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Women’s prize money at World Cup 10 times what it was in 2015 – Infantino

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The trophy of the Women’s FIFA World Cup is seen during the 73rd FIFA Congress at the BK Arena in Kigali, Rwanda March 16, 2023. REUTERS/Jean Bizimana

Prize money for the 2023 Women’s World Cup will be $150 million, 10 times what it was in 2015 and three times the amount of 2019, FIFA president Gianni Infantino announced in his closing remarks to the 73rd FIFA Congress on Thursday.

The figure, however, is still considerably lower than the $440 million total prize money awarded at the men’s World Cup in Qatar last year.

In what would be a first for women, Infantino wants some of the prize money to go to the players.

“What we want to do as well, but we have not decided that, we have just been discussing it internally, is to allocate a part of it, one part of it, to the players, and one part of it to the federation for investment in youth football, boys and girls,” Infantino said.

Infantino added $110 million will be prize money, and a remaining $42 million will be allocated as preparation money distributed to clubs whose players participated in the tournament.

Prize money was Step Two of a three-step plan Infantino announced on Thursday.

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Step One will be equal conditions and services, such as accommodation and flights, for all men and women playing at a World Cup.

“This will be a reality already for the Cup in 2023, same conditions as for the World Cup ’22 will be for the players and coaching staff in the Women’s World Cup in ’23.”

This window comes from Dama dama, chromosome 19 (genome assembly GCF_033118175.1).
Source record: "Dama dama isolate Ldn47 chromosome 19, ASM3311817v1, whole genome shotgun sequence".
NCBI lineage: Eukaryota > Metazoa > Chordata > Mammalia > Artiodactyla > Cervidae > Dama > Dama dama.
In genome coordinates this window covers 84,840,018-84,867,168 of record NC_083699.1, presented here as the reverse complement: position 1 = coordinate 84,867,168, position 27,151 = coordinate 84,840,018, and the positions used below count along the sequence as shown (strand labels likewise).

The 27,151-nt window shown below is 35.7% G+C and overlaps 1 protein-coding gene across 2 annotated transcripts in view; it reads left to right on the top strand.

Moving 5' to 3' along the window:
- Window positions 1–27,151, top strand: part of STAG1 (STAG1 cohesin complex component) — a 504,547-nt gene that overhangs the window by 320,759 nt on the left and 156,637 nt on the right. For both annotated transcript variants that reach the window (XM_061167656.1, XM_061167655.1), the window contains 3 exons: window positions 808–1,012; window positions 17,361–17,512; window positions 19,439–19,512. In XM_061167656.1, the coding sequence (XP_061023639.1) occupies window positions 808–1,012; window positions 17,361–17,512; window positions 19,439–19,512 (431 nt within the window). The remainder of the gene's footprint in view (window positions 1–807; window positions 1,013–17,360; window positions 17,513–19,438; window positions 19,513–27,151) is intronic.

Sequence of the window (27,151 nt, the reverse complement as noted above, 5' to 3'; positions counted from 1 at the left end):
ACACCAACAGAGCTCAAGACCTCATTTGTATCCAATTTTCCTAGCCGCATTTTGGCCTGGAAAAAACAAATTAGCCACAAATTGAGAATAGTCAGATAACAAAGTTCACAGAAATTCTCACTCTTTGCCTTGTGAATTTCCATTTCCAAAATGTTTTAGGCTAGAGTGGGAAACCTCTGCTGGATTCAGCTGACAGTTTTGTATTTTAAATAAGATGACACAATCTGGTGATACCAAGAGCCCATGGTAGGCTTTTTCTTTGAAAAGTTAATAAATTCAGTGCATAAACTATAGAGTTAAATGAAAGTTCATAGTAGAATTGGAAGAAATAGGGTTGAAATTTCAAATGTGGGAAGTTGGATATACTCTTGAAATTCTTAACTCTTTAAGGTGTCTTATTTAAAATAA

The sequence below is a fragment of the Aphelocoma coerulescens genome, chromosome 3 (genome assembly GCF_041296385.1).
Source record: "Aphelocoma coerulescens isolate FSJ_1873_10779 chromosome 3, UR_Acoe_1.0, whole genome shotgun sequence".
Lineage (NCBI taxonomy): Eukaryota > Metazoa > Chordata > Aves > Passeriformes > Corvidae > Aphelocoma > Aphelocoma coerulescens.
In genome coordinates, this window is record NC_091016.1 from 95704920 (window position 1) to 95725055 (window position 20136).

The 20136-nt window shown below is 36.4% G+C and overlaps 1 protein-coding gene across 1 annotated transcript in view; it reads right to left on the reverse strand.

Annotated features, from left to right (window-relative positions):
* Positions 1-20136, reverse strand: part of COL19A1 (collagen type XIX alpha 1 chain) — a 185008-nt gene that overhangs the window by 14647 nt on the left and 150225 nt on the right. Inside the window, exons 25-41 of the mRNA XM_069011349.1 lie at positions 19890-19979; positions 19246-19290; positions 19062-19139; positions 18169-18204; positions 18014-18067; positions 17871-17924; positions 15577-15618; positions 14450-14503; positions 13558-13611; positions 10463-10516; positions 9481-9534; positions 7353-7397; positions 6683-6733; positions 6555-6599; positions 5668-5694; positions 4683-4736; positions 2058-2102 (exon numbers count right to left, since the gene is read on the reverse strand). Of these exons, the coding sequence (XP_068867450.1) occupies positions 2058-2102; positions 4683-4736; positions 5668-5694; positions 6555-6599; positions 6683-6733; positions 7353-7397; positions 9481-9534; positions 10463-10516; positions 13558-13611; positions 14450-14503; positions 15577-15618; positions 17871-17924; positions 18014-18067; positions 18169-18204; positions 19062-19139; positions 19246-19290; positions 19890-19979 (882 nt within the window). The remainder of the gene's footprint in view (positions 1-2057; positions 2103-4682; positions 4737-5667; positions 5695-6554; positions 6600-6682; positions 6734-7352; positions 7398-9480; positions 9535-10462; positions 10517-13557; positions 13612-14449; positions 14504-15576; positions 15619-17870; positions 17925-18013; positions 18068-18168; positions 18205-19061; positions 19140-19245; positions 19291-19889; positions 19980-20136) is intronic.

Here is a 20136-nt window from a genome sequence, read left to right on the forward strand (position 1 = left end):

The women’s teams will have dedicated base camps at the World Cup that opens on July 20 in New Zealand and Australia.

Step Three is to have pay parity by the next men’s and women’s World Cup in 2026 and 2027, but Infantino said that will be the “most complicated.” While FIFA intends to develop a dedicated marketing concept for the women’s game, parity will largely come down to broadcasters and sponsors.

Infantino criticized broadcasters who are offering between 10 and 100 times less cash for the Women’s World Cup than for the men’s global showcase.

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“FIFA is stepping up with actions, and not just words,” he said. “Unfortunately this is not the case with everyone across the industry. Broadcasters and sponsors have to do more.”

Global soccer’s players union FIFPRO applauded Thursday’s announcement, saying it showed the intent of players and FIFA to work together.

“Through the voice and solidarity of players around the world over months and years of campaigning, significant progress has been made in the conditions, prize money, and prize money redistribution for the 2023 FIFA Women’s World Cup,” it said in a statement.

In October, 150 players wrote to FIFA seeking equal Women’s World Cup conditions.

-Reuters

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Kunle Solaja is the author of landmark books on sports and journalism as well as being a multiple award-winning journalist and editor of long standing. He is easily Nigeria’s foremost soccer diarist and Africa's most capped FIFA World Cup journalist, having attended all FIFA World Cup finals from Italia ’90 to Qatar 2022. He was honoured at the Qatar 2022 World Cup by FIFA and AIPS.

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